Why Do Guitarists Have Long Nails?

Why Do Guitarists Have Long Nails
Why Do Guitarists Have Long Nails

There are a great many instruments around the world. Many of these require techniques or even physical requirements for you to be able to learn them and perform on them.

For example, you need to be quite tall and with a good reach if you want to play the double bass. If the piccolo is your instrument then your fingers need to be slight and dexterous to use the close keywork on the instrument.

Lots of idiosyncrasies surround the sphere of musical performance and musical instruments and the guitar is no exception.

Why Do Guitarists Have Long Nails?

If you are a pianist or harpsichordist the instrument produces its tone by using a hammer to strike the string, or in the case of the harpsichord, a jack plucks the string resulting in that distinctive harpsichord sound.

Similarly, guitarists have a variety of options literally at their fingertips. This to a greater extent is determined by the type of guitar you are playing and the style of music you are performing.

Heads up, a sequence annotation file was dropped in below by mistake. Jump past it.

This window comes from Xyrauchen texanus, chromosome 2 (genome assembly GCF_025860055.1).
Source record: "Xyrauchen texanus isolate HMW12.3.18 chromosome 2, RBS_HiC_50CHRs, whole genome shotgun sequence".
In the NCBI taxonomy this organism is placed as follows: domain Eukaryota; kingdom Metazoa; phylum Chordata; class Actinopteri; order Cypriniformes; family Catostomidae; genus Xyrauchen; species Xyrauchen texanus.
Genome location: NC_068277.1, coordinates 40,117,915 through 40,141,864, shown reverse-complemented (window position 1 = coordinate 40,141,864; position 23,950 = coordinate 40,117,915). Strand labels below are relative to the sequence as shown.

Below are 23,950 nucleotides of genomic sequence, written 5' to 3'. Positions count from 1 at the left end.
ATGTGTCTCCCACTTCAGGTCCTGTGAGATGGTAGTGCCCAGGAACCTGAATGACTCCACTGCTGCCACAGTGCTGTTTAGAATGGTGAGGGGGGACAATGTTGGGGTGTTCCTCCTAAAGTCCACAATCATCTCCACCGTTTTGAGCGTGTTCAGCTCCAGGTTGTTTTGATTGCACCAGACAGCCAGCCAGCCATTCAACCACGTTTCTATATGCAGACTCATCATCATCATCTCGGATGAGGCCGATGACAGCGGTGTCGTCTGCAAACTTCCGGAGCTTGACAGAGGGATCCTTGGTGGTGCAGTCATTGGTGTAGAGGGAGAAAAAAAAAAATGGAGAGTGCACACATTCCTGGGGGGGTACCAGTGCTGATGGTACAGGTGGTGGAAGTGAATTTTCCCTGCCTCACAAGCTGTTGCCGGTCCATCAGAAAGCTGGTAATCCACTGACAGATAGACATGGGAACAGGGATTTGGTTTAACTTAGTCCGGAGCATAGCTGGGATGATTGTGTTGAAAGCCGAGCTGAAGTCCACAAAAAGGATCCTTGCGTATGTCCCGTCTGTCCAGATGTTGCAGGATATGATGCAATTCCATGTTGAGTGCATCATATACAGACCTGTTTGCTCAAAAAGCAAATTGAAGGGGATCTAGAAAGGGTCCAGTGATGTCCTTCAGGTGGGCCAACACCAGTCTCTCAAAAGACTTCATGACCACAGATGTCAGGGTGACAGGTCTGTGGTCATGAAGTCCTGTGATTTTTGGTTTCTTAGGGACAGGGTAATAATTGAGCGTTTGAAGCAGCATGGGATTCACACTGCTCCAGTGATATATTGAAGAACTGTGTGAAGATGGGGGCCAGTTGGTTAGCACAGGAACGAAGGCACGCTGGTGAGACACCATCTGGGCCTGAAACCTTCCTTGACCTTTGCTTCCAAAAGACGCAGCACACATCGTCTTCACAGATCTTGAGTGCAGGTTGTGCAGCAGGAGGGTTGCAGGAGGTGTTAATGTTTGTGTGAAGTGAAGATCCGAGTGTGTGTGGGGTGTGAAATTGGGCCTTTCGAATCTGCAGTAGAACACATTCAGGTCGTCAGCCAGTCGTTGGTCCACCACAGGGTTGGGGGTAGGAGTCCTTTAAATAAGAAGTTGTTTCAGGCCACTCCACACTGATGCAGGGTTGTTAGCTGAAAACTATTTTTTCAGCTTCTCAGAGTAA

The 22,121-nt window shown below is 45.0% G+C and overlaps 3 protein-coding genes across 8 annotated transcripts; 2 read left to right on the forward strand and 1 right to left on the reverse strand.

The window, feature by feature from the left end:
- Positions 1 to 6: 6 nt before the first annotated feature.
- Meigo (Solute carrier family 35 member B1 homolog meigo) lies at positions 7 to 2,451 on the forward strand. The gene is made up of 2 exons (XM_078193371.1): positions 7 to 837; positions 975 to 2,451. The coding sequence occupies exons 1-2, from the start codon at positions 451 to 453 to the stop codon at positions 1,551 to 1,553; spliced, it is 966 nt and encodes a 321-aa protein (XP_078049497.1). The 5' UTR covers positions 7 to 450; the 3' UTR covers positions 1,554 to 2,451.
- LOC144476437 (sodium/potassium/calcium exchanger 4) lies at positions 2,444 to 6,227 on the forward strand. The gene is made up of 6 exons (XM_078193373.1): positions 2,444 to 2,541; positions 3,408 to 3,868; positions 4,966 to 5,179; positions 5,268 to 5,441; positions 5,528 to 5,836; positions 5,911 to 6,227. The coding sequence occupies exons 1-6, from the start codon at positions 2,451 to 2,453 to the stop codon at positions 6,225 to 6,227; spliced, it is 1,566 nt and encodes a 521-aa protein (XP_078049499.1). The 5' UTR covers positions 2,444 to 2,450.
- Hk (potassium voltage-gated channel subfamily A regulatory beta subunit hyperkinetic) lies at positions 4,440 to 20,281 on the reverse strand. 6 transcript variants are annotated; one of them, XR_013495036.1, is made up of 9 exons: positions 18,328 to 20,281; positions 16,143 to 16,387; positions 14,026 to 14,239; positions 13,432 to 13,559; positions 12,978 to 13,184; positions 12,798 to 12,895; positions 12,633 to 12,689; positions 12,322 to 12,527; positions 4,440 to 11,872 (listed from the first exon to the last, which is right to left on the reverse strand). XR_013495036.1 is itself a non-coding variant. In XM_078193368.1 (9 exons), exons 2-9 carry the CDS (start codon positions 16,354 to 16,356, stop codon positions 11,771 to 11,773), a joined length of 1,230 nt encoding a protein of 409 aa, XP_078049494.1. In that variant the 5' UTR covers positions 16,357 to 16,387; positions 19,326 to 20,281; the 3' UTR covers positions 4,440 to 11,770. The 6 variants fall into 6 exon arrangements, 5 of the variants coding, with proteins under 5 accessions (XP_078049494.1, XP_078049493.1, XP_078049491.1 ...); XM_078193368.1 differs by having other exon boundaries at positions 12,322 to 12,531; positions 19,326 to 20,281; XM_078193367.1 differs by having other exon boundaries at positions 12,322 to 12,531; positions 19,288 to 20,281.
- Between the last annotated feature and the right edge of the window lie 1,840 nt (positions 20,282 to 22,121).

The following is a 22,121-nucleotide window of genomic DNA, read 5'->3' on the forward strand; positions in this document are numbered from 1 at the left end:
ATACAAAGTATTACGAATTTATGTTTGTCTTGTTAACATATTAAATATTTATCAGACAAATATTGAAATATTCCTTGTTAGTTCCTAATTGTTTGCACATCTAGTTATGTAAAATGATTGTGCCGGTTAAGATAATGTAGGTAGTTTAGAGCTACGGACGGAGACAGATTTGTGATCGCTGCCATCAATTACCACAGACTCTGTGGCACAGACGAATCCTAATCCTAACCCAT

Since the remarkable inventions of Les Paul in the late 1940s, the electric guitar has gone from strength to strength. It is now probably the most requested instrument for students at secondary schools to want to learn.

If you’re one of those people who has taken up the challenge of learning the electric guitar, then you will probably have already decided how you get the strings on the instrument to sound.

For some, including jazz guitarists, fingers are a preferred method to pluck the strings and some chose to grow the fingernails on that hand to better facilitate that action.

Other guitarists use what is known as a plectrum. This device is a small rounded-triangle-shaped piece of plastic or metal that the player holds between their thumb and first finger.

The plectrum plucks the various strings according to the player’s wishes and the sound emerges.